David Bentley Hart on “How Can We Know God?”

David Bentley Hart (b. 1965) is described as “an American polymath whose work encompasses a wide range of subjects and genres. A prolific essayist, he has written on topics as diverse as art, literature, religion, philosophy, film, baseball, and politics. He is also a writer of fiction.” Religiously speaking, he is a “convert from high-church Anglicanism to [Eastern] Orthodoxy.”

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Is God a Male Human, or Two Males, or maybe Three? Do I hear Four? Or is it More?

Thinking of God as a male human(s) out in the universe somewhere seems to be a primitive, magical, supernatural, and archaic conception of the Divine, literalizing the pronouns of “He” and “Him,” and in the Christian tradition of “Father” and “Son.” I’ve written about this specifically at least once before, but it’s worth discussing more.

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Yet another “First Vision” Account from St. Symeon the New Theologian

St. Symeon the New Theologian

St. Symeon the New Theologian (949-1022 AD) was a Byzantine Christian monk and poet, and was canonized as a saint by the Eastern Orthodox church. He wrote much about Christian mysticism, including his own experiences.

I’ve written twice before about St. Symeon’s “First Vision” accounts. He seems to have recorded many of them. He was prolific in sharing his experiences of theosis, or deification, and is called by Father George A. Maloney the “mystic of fire and light.”

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Another “First Vision” Account from St. Symeon the New Theologian

St. Symeon the New Theologian (949-1022 AD) was a Byzantine Christian monk and poet, and was canonized as a saint by the Eastern Orthodox church. He wrote much about Christian mysticism, including his own experiences.

I have written previously about his experiences of the Divine Light, and his writing in Hymns of Divine Love. Here I relate perhaps his very firstFirst Vision” experience of that Light which he wrote in a homily called On Faith, which he experienced prior to becoming a monk. He seems to have related this experience in the third person, under the name “George,” which may have been his own birth name.

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A Map of Reality

Humans want to know what’s real, what’s reality, what’s true. We have explored the outside world and our inner worlds for millennia, and we seem to still not be sure what is absolutely real. I think the issue might be that what is really real is not something that can be seen or communicated through language at our dualistic level of perception. We have to transcend duality experientially and consciously in order to know the “really real,” sometimes called the Nondual, the One, the Real, the Absolute, or God. Perhaps only at that level of consciousness may we come to truly know what is ultimately Real and True.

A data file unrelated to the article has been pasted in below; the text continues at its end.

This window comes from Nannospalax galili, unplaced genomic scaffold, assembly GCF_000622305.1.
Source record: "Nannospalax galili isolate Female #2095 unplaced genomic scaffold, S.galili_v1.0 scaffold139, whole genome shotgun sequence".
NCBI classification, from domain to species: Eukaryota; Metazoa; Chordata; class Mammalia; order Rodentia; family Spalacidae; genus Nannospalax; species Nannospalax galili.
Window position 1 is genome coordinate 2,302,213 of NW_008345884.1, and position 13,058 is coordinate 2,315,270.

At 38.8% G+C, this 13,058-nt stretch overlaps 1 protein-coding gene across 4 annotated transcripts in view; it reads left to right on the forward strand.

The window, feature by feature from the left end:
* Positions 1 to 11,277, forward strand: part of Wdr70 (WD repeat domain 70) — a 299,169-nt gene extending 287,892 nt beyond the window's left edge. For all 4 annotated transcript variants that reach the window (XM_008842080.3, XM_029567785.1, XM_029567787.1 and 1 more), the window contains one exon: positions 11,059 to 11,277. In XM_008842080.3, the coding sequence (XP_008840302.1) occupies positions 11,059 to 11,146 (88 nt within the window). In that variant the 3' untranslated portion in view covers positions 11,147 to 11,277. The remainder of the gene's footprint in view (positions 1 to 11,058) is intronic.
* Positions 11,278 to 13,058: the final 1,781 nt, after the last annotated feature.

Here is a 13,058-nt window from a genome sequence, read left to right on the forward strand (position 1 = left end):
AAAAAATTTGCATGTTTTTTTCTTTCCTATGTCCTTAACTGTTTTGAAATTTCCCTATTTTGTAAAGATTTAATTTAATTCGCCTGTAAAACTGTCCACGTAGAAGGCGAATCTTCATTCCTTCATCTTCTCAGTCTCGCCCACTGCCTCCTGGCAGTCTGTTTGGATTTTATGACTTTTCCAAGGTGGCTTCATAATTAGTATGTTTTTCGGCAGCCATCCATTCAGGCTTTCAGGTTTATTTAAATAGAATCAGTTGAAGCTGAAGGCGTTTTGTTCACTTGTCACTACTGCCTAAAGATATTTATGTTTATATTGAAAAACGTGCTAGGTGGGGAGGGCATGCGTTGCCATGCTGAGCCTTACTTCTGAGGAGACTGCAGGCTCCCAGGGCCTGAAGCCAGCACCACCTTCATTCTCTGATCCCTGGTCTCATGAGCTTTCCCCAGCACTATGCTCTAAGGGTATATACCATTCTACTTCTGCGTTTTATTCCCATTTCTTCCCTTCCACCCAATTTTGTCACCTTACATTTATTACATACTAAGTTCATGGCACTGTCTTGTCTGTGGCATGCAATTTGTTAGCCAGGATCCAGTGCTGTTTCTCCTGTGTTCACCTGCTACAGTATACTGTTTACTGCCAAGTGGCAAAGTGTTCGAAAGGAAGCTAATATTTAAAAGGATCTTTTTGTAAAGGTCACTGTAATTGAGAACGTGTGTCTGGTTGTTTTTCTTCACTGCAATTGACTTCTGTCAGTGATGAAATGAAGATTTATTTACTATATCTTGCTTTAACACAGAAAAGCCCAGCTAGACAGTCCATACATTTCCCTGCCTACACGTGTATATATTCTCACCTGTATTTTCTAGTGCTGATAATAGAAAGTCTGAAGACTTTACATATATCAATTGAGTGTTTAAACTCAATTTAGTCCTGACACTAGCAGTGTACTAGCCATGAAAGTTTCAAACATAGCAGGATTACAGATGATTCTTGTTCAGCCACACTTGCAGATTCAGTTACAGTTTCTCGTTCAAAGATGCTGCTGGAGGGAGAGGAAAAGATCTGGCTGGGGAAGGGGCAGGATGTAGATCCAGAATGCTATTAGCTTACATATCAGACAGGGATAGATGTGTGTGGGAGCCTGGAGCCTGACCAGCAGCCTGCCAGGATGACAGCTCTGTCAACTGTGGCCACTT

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Is God or Christ a Male?

A symbol is a construction, but it does not have meaning to only an individual. A symbol is usually a construction within a society, a culture, a religious system, a group, a people.

It is true that traditionally God and Christ have been predominantly associated with the male gender and masculine principle (a “He”), at least in the West. What we need to decide today is if that traditional interpretation, these symbols of the Divine, are still valid, and accurate, and if they point to truth in the present, or if we need a better interpretation of these symbols as a society, a culture, in Christianity, in our interspirituality, in the world today.

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Reconstructing Mormonism’s “God the Father”

(This continues a series of posts about reconstructing the Mormon/Christian narrative. Please read this introductory post first, if you haven’t already, before continuing.)

The God we are referring to is often known in Mormonism (and more generally in Christianity) as “God the Father,” “Heavenly Father,” or just “the Father.” He is the highest God, and this God is referred to predominantly as a “he” or male figure, although it is also taught occasionally that he is married to a wife (“Heavenly Mother”) and they jointly occupy that highest position of God. As a man or couple, God is portrayed literally as a human being, with a human body of flesh and bones, albeit resurrected (immortal), glorified, and exalted. God is said to be the governor of the universe, and the father of humanity. Humans are made in the image of God, are God’s literal offspring, which is why we too have a human body of flesh and bones. God is a personal being, who hears and answers prayers. It is taught that our goal in life is to become like God the Father, to be a God and live in heaven for eternity. We do this by following God’s commandments, his laws.

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